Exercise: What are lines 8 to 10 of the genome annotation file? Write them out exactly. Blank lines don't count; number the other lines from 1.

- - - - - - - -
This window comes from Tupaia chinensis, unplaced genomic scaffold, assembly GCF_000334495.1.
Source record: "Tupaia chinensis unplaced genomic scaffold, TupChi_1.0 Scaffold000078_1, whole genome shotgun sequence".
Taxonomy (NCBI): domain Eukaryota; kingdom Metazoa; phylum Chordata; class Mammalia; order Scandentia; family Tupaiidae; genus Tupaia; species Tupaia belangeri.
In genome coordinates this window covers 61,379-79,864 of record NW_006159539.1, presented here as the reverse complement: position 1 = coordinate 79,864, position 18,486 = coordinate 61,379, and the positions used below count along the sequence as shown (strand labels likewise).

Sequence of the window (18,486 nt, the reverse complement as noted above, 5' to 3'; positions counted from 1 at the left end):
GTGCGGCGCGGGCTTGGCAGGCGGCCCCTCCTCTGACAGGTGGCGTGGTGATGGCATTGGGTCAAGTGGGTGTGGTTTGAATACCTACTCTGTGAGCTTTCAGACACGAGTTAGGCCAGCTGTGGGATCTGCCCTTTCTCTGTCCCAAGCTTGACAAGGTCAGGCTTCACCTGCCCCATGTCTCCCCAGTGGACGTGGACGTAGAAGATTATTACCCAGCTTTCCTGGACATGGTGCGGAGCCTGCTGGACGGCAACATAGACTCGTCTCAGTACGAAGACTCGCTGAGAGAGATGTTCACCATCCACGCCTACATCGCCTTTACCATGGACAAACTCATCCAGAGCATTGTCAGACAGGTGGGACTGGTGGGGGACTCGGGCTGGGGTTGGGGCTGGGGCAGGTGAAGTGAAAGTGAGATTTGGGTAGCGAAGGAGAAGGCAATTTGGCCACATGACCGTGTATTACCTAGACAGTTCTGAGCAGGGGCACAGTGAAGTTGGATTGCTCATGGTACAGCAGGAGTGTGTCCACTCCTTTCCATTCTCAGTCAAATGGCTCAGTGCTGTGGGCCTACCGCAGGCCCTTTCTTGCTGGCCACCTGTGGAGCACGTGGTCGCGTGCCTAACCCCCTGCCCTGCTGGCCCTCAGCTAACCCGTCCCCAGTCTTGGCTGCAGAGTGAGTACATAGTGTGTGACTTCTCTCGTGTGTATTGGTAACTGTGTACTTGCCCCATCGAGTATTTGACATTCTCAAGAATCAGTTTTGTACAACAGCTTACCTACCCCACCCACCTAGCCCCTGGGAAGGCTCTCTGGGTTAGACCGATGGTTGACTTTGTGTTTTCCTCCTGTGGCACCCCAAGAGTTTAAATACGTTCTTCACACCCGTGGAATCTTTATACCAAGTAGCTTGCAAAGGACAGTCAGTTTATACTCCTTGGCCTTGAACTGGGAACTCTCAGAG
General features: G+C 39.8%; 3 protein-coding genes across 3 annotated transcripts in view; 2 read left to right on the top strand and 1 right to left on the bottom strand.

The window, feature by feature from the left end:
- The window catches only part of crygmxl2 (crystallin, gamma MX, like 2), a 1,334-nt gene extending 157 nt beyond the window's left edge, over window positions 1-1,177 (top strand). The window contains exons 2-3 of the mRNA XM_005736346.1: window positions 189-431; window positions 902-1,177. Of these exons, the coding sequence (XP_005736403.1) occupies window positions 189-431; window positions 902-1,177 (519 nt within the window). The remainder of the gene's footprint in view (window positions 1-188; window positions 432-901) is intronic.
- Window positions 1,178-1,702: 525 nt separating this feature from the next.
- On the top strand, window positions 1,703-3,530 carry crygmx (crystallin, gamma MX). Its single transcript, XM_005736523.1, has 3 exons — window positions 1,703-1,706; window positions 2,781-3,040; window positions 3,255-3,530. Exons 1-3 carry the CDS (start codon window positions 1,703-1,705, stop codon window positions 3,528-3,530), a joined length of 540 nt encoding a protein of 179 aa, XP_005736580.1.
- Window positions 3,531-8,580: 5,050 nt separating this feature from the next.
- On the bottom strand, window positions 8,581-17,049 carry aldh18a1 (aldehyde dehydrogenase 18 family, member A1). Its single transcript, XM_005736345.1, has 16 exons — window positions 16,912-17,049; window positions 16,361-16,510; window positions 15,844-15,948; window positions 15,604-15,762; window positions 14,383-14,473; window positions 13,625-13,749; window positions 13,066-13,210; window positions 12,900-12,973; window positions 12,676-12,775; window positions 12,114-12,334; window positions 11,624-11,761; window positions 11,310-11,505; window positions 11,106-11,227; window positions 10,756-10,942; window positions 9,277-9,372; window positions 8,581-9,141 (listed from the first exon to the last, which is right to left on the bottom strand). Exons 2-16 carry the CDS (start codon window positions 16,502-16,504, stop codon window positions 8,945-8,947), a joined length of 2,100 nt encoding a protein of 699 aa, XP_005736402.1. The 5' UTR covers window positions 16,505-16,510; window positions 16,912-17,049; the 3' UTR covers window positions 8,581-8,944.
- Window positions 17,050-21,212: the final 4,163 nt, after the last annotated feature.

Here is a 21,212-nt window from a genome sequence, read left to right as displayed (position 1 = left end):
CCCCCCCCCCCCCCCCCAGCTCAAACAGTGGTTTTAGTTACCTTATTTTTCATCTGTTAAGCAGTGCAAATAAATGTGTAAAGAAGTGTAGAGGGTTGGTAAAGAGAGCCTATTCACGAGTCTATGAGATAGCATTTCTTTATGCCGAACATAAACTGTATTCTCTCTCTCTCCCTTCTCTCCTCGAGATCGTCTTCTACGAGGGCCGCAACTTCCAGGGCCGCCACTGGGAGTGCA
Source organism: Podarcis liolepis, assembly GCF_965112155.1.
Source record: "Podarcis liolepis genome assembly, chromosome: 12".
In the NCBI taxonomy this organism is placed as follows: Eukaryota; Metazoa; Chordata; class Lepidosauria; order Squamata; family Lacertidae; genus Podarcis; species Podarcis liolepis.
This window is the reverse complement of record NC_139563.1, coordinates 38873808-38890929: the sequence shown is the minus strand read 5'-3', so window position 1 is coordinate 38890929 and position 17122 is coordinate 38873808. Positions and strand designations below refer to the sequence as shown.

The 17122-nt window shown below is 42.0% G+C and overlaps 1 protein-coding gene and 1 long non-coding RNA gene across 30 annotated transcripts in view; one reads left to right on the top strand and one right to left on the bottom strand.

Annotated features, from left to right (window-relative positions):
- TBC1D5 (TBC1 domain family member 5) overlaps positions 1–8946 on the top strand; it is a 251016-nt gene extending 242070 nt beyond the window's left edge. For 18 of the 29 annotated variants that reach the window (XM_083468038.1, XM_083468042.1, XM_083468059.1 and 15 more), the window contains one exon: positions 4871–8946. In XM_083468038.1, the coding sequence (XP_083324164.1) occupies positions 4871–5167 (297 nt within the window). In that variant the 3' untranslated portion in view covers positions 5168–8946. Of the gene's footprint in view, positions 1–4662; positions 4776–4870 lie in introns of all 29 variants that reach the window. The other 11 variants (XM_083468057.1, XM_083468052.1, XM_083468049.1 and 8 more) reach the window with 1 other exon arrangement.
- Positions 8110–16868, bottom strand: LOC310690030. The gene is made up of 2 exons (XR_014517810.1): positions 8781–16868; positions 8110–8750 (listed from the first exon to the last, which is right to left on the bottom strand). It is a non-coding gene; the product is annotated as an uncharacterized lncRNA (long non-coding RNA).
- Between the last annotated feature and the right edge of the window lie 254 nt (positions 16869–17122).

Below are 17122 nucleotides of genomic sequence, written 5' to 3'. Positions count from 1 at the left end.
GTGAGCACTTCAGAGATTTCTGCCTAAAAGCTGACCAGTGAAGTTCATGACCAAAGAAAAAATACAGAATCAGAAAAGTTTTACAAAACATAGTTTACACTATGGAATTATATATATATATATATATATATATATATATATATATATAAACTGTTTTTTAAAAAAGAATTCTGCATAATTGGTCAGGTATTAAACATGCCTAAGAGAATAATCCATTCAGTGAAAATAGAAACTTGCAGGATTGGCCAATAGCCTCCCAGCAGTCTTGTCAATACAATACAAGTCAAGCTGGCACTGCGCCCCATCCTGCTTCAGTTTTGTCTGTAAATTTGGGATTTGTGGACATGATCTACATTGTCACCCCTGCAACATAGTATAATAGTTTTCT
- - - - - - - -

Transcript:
The window, feature by feature from the left end:
- The window catches only part of crygmxl2 (crystallin, gamma MX, like 2), a 1,334-nt gene extending 157 nt beyond the window's left edge, over window positions 1-1,177 (top strand). The window contains exons 2-3 of the mRNA XM_005736346.1: window positions 189-431; window positions 902-1,177. Of these exons, the coding sequence (XP_005736403.1) occupies window positions 189-431; window positions 902-1,177 (519 nt within the window). The remainder of the gene's footprint in view (window positions 1-188; window positions 432-901) is intronic.
- Window positions 1,178-1,702: 525 nt separating this feature from the next.